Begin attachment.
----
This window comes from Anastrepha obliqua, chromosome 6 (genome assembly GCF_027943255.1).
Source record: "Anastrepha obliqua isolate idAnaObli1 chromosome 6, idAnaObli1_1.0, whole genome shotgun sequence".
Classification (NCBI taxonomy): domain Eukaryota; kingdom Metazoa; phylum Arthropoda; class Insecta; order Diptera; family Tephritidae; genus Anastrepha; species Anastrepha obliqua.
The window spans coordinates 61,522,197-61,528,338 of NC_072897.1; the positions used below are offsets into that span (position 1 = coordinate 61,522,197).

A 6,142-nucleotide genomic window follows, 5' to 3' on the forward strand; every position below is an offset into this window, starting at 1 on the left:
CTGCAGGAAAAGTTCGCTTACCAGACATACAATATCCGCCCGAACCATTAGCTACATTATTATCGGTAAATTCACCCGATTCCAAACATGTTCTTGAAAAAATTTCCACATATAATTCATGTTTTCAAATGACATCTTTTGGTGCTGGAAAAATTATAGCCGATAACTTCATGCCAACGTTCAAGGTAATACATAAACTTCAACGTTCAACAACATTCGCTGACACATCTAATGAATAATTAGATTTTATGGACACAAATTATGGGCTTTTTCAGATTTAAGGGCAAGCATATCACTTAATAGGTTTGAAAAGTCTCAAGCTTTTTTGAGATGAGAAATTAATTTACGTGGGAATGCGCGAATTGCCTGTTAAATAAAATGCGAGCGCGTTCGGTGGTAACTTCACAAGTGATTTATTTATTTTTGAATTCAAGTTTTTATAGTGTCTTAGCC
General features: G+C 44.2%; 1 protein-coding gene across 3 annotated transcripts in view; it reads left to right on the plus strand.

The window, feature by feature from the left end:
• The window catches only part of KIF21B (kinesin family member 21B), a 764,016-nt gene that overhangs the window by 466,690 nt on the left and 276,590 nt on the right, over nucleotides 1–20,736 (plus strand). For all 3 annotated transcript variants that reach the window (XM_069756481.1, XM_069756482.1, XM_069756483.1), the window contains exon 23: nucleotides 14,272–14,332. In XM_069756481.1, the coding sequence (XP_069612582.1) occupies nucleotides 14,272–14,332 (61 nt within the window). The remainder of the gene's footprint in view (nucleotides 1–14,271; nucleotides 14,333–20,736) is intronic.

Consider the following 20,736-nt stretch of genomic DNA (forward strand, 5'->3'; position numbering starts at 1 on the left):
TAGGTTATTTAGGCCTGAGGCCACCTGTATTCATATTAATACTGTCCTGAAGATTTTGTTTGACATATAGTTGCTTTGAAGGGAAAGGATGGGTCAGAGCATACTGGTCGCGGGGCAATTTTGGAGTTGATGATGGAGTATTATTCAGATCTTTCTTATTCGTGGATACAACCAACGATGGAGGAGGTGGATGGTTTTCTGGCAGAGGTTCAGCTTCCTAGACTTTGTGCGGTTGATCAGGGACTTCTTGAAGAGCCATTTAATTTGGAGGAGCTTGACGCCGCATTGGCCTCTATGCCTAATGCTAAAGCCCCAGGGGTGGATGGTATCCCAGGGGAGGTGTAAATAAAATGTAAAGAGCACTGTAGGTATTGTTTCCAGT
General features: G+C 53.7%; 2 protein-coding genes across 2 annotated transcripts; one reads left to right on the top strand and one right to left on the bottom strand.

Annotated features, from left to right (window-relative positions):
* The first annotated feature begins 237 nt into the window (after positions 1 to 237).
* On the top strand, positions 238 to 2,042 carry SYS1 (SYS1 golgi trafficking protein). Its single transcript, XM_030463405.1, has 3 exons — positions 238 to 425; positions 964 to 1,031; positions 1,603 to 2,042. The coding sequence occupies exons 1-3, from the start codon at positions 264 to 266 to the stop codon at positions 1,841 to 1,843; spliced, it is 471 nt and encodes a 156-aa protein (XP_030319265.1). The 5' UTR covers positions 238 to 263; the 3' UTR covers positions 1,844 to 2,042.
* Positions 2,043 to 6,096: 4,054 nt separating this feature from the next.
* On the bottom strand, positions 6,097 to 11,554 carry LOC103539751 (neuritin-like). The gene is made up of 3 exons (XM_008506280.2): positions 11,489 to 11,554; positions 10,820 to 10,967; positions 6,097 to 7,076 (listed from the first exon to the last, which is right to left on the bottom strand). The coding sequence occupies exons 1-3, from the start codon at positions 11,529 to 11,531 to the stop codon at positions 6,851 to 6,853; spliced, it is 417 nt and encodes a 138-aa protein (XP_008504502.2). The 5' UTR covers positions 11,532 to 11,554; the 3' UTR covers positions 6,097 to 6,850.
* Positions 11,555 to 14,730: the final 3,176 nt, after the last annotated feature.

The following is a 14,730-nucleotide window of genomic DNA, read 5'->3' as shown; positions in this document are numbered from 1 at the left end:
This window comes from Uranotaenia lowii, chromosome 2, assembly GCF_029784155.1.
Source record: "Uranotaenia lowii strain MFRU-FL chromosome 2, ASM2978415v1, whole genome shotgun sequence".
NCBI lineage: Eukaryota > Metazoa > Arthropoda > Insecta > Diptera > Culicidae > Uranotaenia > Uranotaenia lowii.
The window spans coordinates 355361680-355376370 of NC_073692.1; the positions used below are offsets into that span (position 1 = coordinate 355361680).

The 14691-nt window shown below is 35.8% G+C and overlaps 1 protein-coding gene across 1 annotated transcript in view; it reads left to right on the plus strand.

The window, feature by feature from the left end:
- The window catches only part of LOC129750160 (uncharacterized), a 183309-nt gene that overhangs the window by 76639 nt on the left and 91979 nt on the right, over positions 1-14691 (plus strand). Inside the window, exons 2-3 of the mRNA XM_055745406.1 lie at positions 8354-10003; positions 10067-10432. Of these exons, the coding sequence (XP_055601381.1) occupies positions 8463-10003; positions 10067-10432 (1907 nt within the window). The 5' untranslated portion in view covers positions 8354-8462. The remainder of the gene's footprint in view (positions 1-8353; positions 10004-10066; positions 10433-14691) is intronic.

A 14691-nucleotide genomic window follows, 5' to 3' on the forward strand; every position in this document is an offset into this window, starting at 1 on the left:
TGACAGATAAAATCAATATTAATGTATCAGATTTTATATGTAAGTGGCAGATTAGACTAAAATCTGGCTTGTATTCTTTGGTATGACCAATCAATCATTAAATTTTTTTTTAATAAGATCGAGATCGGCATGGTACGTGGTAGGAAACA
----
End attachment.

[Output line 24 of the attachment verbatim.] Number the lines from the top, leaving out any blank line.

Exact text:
The 14691-nt window shown below is 35.8% G+C and overlaps 1 protein-coding gene across 1 annotated transcript in view; it reads left to right on the plus strand.